What's in a proposal?
So you’ve found somewhere that you want to plant wildflowers, found the person who owns it, told them what you want to do and they have asked you to send them something in writing, it may be to a city council, a resident’s committee or an individual with land in the city. Writing a proposal does not have to be difficult and should not be complicated. It does ,however, take a bit of time.
First of all, check out the LCBN proposals on our website:
Both are successful proposals but are different in format and content. Here is a list of what needs to go in your proposal, in this order.
Who are you? What is it that you want to do? Why do you want to do this? Have you previous experience? Do you have support of local residents/others? What are the benefits of sowing a wildflower meadow in this area?
Add photos here of any previous sowing that you’ve done or find images of what you would like to achieve – but be realistic!
2. The Area that you wish to sow.
Describe it: Where is the area? What is there already? What is it currently used for? Have you a map of its location?
It is always good to add photographs of the site here to back up any claims that you make about the uses of the site eg litter, antisocial behaviour, etc.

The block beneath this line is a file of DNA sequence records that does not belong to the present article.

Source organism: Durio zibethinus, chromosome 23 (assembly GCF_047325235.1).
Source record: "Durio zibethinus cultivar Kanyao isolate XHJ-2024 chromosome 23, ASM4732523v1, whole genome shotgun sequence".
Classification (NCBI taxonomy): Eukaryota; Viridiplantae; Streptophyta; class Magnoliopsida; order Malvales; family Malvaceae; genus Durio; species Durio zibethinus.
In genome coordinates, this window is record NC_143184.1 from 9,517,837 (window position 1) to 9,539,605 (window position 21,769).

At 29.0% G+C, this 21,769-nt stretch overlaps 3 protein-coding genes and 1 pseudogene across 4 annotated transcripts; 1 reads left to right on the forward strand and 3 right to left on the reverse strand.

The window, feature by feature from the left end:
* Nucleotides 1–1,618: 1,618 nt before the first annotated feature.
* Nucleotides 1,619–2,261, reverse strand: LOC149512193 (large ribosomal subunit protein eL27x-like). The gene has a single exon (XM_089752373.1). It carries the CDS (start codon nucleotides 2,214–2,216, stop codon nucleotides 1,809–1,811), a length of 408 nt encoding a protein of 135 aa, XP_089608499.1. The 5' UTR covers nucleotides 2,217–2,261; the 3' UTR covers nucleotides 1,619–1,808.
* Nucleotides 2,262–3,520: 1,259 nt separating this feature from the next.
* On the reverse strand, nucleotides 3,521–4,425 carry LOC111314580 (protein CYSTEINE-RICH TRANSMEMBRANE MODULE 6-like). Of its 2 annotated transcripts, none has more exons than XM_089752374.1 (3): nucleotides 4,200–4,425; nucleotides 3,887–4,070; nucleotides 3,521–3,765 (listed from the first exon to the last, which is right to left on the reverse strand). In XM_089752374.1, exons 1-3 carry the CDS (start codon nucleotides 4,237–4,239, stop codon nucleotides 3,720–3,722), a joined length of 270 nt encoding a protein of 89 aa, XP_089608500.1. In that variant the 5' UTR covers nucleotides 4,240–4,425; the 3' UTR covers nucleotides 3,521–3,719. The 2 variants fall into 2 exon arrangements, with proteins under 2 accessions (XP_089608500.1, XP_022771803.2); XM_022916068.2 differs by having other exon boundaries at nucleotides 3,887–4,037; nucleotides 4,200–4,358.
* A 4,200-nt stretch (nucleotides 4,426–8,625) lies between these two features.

3. Planting scheme.
Draw a map of the area, whether it’s a single flower bed or a larger area and show on the map what you intend to sow. If it is just wildflowers, specify that, if you’re planning to put in more trees and shrubs, mark the location of these too. Be as accurate as you can.
Insert photos here of some of the plants and trees that you intend to sow.
What maintenance will this meadow need – cutting, weeding, tree pruning? Who is going to do the work? Is it you or the land owner? This is very important to establish responsibility for this as a meadow needs to be cut regularly in the establishment phase. Also, wildflower meadows can look ‘untidy’ in autumn and early winter when the flowers die back. Land owners may be very particular about this especially if you promised them a beautiful garden!
Who‘s paying for it? If you’re funding it yourself state that, but if it is council land then they may be willing to fund some of it. Do up a budget for the seeds and plants and include it in the proposal saying where you got the prices and how you came to that final figure.
6. Benefits, Future developments.
Reiterate again the benefits of a wildflower meadow. Add in any evidence of support that you have from other individuals or groups. If you have some more ideas for the area add those in here too. It is important that you end on a positive note.
Add photos of established wildflower meadows to show the potential of the area. Show photos of possible insects and animals it may attract. Show evidence of benefits of a meadow.
On our Links page are some links that you may find useful to get information and images of wildflowers and wildflower meadows. Good Luck!